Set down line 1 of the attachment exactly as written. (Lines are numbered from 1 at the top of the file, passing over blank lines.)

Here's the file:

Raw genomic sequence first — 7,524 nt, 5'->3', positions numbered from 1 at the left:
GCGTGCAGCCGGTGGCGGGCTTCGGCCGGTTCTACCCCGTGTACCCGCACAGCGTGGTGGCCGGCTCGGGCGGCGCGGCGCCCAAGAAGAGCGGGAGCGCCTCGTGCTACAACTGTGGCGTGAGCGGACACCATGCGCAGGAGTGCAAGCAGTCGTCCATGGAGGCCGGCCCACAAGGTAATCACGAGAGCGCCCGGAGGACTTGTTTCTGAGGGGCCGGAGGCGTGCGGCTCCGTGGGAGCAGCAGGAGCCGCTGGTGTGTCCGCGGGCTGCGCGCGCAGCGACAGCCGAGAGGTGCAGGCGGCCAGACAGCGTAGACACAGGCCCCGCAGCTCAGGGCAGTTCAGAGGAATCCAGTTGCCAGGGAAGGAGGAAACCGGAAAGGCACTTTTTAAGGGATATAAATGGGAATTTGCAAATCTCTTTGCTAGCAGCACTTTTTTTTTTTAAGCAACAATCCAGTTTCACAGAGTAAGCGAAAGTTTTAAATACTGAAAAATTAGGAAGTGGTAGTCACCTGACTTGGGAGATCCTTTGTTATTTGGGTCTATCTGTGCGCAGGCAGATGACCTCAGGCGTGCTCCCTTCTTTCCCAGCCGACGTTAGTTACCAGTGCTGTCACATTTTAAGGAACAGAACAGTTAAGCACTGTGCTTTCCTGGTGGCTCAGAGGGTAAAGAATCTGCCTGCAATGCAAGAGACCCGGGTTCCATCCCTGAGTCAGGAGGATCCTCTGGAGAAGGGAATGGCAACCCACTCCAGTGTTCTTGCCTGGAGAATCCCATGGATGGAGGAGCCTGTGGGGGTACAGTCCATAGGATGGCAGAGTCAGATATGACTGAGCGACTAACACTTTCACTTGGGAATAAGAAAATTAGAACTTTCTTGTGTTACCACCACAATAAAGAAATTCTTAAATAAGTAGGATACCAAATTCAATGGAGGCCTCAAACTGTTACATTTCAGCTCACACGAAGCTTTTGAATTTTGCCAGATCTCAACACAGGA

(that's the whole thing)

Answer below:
Raw genomic sequence first — 7,524 nt, 5'->3', positions numbered from 1 at the left: